The Saints have made the news-cycle countless times of late, which shouldn't surprise, given many had them attempting to crack the top four, while in reality, they are experiencing an incredibly poor season.
With the many glaring issues at the club continually pointed out by media types, it seemed only fitting to make some counterpoints and wonder aloud if this season is simply a speed bump along the way, or a complete capitulation.
There's no denying it, the Saints have copped four losses by over 50 points already this season, being smashed by Essendon, Richmond, Port Adelaide and, most recently, the Western Bulldogs to the tune of 111 points. These were listless performances highlighted by a lack of intensity and effort.
With that said, progress isn't linear. Things never go quite as smoothly as fans would like in the AFL, big losses do happen with developing sides. Plenty of people had the Saints challenging this season for top 4, some at the club may have even thought they were ready, however this was clearly premature.
The Saints are not currently a particularly good team - on paper there's certainly potential - however the skill level this season, particularly in front of goal, is markedly different to last season.
This would suggest the issue is mental, rather than one of ability.
"We're not a very good team... that's point 'A'. Point 'B' is the fact that we're not a very good team is entirely mental."
"I think we can be a very good team."
— Unpluggered Podcast 🔴⚪⚫ (@unpluggered) June 4, 2021
Recent examples of clubs going through similar growing pains are not hard to find. In 2016, the Tigers were lambasted for being smashed by the Swans by 113 while in 2017 the Saints smashed them - at one stage being 90+ points up - before Richmond famously going on to break their premiership drought later that season.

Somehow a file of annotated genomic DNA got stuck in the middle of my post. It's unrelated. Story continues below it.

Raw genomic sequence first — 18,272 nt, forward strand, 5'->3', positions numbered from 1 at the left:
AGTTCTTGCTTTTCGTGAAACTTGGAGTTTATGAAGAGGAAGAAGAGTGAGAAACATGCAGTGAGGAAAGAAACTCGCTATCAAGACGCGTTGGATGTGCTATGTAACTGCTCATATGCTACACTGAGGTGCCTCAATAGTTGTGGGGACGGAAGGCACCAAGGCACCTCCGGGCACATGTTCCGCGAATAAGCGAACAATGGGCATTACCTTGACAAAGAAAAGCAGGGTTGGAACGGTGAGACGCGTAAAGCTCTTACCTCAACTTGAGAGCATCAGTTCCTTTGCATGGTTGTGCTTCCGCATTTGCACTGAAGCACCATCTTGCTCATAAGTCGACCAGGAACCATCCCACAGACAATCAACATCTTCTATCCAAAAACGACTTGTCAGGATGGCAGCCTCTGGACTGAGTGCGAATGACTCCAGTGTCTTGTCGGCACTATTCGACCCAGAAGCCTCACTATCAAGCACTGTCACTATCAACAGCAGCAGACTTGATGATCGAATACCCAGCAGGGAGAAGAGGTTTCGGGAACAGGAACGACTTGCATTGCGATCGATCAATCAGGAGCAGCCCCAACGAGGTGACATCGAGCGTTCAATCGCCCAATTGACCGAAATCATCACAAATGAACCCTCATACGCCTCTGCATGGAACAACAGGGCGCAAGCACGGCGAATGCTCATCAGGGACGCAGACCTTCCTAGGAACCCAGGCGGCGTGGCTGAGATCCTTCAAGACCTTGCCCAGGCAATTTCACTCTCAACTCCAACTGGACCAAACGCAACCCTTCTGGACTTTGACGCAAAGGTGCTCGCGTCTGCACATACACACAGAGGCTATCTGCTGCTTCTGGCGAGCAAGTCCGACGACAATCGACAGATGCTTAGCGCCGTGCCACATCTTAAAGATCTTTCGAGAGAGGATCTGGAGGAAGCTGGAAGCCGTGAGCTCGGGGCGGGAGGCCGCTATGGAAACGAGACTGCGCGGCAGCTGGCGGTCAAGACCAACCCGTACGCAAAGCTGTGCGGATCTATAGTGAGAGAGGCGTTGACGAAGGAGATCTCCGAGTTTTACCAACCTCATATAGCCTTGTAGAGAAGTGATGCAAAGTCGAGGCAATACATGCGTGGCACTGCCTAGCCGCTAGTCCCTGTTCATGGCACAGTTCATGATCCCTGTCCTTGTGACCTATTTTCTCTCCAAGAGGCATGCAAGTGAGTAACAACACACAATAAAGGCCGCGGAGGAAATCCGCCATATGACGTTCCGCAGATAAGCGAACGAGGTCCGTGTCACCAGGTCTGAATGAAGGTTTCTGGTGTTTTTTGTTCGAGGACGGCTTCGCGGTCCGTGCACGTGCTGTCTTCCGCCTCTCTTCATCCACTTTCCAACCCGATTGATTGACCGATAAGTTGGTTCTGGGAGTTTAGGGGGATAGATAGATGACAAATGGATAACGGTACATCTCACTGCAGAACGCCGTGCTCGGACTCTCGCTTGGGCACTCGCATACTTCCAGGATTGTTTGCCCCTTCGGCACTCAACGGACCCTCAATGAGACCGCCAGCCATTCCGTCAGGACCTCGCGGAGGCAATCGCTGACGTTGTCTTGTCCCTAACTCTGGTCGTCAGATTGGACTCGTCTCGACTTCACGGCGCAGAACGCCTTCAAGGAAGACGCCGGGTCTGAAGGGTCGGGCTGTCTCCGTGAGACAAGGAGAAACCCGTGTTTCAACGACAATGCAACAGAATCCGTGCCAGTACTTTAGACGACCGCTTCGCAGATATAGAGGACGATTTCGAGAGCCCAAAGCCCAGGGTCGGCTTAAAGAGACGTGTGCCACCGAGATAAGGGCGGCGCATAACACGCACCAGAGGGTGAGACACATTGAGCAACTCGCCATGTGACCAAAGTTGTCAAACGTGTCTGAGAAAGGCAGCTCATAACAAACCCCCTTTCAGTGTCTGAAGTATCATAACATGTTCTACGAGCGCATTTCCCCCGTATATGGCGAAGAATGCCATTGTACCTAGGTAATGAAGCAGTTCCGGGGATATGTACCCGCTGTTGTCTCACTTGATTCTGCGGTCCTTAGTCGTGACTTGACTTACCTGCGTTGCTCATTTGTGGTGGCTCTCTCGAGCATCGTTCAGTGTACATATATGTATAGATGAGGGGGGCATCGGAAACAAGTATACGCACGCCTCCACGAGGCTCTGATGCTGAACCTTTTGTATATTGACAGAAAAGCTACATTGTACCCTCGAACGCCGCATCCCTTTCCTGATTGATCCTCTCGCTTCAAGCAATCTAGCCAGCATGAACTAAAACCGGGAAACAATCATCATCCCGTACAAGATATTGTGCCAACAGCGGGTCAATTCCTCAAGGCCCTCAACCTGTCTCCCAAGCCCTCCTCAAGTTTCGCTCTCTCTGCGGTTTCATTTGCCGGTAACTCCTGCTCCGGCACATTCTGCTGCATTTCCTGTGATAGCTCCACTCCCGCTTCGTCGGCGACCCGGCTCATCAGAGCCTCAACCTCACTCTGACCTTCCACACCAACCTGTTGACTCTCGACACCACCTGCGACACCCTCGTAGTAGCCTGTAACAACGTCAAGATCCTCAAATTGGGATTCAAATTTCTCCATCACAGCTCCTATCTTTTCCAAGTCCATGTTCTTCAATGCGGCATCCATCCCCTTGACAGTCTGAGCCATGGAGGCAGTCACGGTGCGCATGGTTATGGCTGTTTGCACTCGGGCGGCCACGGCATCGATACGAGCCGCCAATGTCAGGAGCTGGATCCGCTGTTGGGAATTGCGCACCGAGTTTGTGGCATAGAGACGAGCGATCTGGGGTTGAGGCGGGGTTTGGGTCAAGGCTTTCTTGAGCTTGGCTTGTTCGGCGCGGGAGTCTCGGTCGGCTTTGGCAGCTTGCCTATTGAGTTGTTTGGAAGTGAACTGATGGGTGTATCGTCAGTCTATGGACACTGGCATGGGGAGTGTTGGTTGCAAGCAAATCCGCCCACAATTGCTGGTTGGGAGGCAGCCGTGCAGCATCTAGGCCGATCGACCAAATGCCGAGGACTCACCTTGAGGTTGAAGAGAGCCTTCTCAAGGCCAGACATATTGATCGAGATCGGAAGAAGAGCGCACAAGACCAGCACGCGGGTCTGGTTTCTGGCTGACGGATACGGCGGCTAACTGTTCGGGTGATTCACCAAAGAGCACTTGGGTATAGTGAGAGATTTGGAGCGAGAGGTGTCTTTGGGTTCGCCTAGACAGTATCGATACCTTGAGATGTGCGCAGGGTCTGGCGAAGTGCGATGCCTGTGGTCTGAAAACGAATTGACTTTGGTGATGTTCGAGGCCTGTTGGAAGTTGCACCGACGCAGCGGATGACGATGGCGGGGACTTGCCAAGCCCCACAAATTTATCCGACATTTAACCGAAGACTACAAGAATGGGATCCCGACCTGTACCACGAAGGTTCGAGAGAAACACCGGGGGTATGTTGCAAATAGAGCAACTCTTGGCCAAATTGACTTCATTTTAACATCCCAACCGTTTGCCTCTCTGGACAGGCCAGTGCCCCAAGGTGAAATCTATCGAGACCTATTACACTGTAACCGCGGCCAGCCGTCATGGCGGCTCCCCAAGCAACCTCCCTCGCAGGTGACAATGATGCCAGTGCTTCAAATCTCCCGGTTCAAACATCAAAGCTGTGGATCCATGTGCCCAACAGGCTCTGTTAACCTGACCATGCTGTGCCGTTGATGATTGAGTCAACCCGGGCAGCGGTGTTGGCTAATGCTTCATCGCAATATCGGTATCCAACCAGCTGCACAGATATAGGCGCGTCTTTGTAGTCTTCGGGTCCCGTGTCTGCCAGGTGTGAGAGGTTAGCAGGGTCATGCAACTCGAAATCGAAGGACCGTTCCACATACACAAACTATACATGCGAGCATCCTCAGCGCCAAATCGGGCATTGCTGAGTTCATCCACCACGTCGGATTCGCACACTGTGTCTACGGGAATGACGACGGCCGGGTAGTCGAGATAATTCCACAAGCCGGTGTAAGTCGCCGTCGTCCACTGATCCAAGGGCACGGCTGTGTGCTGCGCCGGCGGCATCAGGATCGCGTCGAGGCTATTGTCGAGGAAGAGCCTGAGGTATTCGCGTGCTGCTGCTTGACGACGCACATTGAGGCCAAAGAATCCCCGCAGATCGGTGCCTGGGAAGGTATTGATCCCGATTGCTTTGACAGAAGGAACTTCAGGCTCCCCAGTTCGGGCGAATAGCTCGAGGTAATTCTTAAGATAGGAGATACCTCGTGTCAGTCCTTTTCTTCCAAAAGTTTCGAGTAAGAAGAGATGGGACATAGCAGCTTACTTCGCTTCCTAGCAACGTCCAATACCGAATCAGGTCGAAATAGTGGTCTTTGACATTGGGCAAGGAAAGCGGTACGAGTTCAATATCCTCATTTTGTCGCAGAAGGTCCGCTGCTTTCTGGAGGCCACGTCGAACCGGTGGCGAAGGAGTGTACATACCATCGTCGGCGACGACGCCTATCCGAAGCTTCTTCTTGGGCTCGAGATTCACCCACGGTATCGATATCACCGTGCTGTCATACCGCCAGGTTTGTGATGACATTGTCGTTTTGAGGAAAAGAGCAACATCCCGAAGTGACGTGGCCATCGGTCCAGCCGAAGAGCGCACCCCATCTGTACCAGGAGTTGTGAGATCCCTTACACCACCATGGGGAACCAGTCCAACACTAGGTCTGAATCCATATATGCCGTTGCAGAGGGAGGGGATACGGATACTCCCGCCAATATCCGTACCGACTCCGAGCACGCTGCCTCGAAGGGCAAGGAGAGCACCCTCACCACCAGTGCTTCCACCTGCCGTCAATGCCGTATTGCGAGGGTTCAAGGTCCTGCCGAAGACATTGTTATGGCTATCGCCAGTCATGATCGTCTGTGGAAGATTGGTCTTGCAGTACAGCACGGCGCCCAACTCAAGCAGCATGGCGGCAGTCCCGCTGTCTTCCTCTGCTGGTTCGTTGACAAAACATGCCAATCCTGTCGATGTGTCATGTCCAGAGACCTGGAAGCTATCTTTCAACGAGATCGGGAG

Let's be very clear: this is not to say the Saints will turn things around and win the 2021 flag. It is however, a prime example of how quickly things can change for teams that are still developing their game.
Similarly, the Demons made a Preliminary Final in 2018, losing heavily to the Eagles in Perth, before falling down the ladder and finishing third last the following season, which allowed them to snag the emerging Luke Jackson and Kysaiah Pickett.
How quickly things have changed for Melbourne when all that was forecast was doom and gloom.
People seem to forget that the Saints only just scraped into the 2020 Finals in their last game of the season last year, before upsetting the Bulldogs in a very narrow victory. St Kilda massively overachieved, and, as a result, this season has seen regression back to where they really are in their development.
Take the two senior ruckmen out of any team in the competition and it's a guarantee of a significantly affected performance. Throw in the co-Captain, a lockdown small defender and the two most explosive stoppage players at the same club and it's always going to be an uphill battle to fill the gaps, particularly with smaller list sizes in 2021.
Brett Ratten has been forced to use players recruited more for absolute emergencies such as Shaun McKernan, Mason Wood and Paul Hunter. These are players who were never supposed to be relied upon, but unfortunately that has been the case, so far.
All teams suffer injuries so rather than dwell on this point, it's best to move on with the statistic that the Saints are top of the ladder somewhere... the one which calculates the amount of games experience currently unavailable due to injury (1,122).
Despite not finishing in the top four last season, the Saints were somehow handed the hardest fixture this season (per Champion Data & Stats Insider), facing both of last season's Grand Finalists - Richmond and Geelong - twice, West Coast and Port Adelaide both home and away, while their one game against the Lions is at their Gabba fortress.
Throw in this week's relocated fixture against the Swans in Sydney, plus three out of their final five interstate and their penultimate week down at Geelong, and it's fair to say the footy gods weren't smiling on the Saints when this season's schedule was created.